This week’s Dr. Mom Mondays comes from an anonymous reader. It makes perfect sense as the internet is forever and this week’s topic is delicate. I’m not going to lie: When this question came in, I was overwhelmed with relief that I don’t have to deal with this issue. I’m sure my day will come, but I kind of feel like I’ve dodged a bullet. For now.

You can send your Dr. Mom Mondays questions to morgan(at)thelittlehenhouse(dot)com.

Question: My six-year-old son gets very embarrassed when he gets erections.  He runs into his room and slams the door so we won’t come in.  How should I handle this?

Dr. Mom says: Here is that topic of privacy again – such a tough one (you can read Dr. Mom’s earlier post on privacy policies here).  To help your child understand what is happening to his body as well as get more comfortable with it, follow some simple concepts:

First, be honest.  Use correct names for body parts if possible (unless he is used to other names so will only understand them).  Give accurate information.

Also, try your very best to keep a very matter-of-fact tone of voice when you talk about sexual matters.  You might even need to practice rehearsing aloud with someone else (your husband, a friend) until you get used to talking about sex in a child’s terms.  Kids will pick up our awkward feelings if we aren’t very careful, so try to get as comfortable with sexual topics as you can.

In addition, give only as much information as the child wants or needs.  Be ready for more questions so you build on information over time.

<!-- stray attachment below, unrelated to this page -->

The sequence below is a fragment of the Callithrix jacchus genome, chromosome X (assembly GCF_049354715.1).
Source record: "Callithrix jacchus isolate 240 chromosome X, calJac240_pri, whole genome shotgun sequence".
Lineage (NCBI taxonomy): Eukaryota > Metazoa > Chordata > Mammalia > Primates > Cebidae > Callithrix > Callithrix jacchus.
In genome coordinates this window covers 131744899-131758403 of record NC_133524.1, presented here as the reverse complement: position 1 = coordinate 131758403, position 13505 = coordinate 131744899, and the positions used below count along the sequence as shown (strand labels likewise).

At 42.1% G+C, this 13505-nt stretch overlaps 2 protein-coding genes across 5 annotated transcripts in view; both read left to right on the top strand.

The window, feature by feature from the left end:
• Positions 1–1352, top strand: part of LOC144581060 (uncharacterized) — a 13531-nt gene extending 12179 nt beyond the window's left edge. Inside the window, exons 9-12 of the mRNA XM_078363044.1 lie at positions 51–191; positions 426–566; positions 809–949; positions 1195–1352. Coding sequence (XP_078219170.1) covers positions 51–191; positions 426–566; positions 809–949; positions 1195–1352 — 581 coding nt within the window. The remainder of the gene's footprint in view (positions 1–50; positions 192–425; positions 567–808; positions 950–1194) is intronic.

So your specific talk might sound like this:

Just so you know, Jimmy, what is happening to your penis is called an erection.  All boys and men get erections.  They are completely normal.   Sometimes boys or men like the feeling of touching their penis, and that can cause an erection.  You can do this in a private place if you decide to, like your bedroom.

Sometimes boys and men don’t want to have an erection and it happens anyway.  In that case you can go pee and that should make it go away.  If you ever want to understand even more what your body is doing when it makes an erection happen, we can read a book about it so I can give you more information.

In addition, you and your husband should respond as little as possible when your son runs to his bedroom and shuts you out.  As you think nothing of it, he will do the same with time.  Just be sure to give him the information above at some time it isn’t an issue (in the car, tucking him into bed).  Then allow him whatever time he needs to get comfortable with his body and its functions.

As soon as your child brings up sexual topics, it is very helpful to have a sex ed book or two around that your child can have you read often.  Where Did I Come From is a very good book, used for decades by parents who want to be prepared for any questions that might come up.  You can find many others online and at book stores.

Mary Quinn has a Ph.D. in Therapeutic Psychology and is Marriage and Family Therapist with a private practice in San Diego. She is also a wife of 31 years, a mother of three, a step-mother of two, a grandmother of seven, a passionate gardener, and a writer. She survived a childhood as the only girl with five brothers, and always wears red toenail polish.

Thanks Dr. Mom!

Readers: Do you have any advice for our friend?